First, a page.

Newkirk pushes for change

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Midway City Secretary Debra Newkirk was a driving force behind Representative Trent Ashby’s House Bill 1067, which was officially filed in January and would allow city officials to remove deceased candidates from election ballots.

Current law states that in order to remove a deceased candidate from the ballot, their death must have occurred at least two days before the filing period.

“That is what happened last year and started this,” said Newkirk. “We had a long sitting council member who passed away in March, which was right before I was supposed to print our ballots.”

Newkirk called the Secretary of State’s office and was informed that Council Member Jimmy Cook’s name would have to remain on the ballot, which understandably caused confusion among citizens who knew of his passing.

But Cook still won reelection, which created a vacancy on the council. Midway is a Type B Municipality, which means all vacancies on the council are filled by appointment instead of special elections.

“This made no sense to me whatsoever," said Newkirk. “Elections are expensive for small towns and having to fill a vacancy just makes it hard on everybody. They recently changed the law to allow someone to withdraw much later so I wondered why you could not take a deceased person off the ballot.”

Newkirk got in touch with Ashby and his staff to address the issue before she wrote out her proposed change to allow names of deceased candidates to be removed from consideration before the ballots are printed. Her words were ultimately written up and filed by Ashby and can be found in HB 1067.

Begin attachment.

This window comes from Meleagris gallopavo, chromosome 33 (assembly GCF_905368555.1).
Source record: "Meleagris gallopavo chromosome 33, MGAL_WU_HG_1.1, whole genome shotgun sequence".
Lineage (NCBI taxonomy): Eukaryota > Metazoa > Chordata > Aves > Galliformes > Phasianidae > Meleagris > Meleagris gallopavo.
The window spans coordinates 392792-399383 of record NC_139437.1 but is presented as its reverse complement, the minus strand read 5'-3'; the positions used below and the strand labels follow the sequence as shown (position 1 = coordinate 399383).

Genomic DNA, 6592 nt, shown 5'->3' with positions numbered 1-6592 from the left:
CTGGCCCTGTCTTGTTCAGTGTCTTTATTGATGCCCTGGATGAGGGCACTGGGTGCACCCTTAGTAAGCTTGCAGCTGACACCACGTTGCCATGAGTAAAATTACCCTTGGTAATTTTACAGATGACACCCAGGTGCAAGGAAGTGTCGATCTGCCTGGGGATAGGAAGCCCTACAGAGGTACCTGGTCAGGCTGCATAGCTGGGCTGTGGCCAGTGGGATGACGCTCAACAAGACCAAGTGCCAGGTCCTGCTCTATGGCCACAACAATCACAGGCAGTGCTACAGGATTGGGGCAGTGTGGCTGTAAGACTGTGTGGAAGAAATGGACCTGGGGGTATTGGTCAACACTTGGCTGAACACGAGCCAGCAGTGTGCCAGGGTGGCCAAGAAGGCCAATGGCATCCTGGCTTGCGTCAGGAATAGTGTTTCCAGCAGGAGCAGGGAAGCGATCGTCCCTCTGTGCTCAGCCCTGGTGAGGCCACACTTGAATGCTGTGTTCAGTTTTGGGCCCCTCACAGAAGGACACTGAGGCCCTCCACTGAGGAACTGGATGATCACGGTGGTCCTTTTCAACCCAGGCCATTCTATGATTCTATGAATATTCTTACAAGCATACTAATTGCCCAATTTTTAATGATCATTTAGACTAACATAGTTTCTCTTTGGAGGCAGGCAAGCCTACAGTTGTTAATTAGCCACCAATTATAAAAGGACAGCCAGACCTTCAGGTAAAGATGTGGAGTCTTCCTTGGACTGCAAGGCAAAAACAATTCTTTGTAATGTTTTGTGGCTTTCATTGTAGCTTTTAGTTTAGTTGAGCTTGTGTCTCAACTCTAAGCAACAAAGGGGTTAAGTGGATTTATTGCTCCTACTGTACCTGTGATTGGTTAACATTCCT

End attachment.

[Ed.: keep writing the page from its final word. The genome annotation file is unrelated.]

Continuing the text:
“It is really exciting,” said Newkirk. “I wrote this up for them to look at just trying to find out if something like this could even be done. It still has a lot of steps to go, but getting it written and filed are the first two. That is where it is at.”

Newkirk’s proposal was sent to Ashby’s office in August of last year after she spoke with him and the Governor when they visited Leona General Store. The official proposed change in HB 1067 reads as follows:

‘If a candidate dies on or after the second day before the deadline for filing an application for a place on the ballot and before the ballots are prepared, the authority responsible for preparing the ballots may choose to omit the candidate from the ballot.’

This means the ultimate decision still lies with the authority of the particular election.

“You never expect to encounter things that there are no rules for,” said Newkirk. “And when you do you think that it is going to take something serious to get it changed. But Trent Ashby is so awesome because he understood where I was coming from and he knew what I was trying to do, which was prevent a vacancy on the council and allow voters to get them seated.”

The Bill can be found in full at legiscan.com.

“When I approached (Ashby’s) office with his, they could have laughed it off, but they listen and his staff listens” said Newkrik. “They heard my concern because in my request I addressed the concerns of smaller communities. As a city secretary, that is all I know. But I know what we went through to fill the vacancy.”

HB 1067 was officially filed in the House on Jan. 24.

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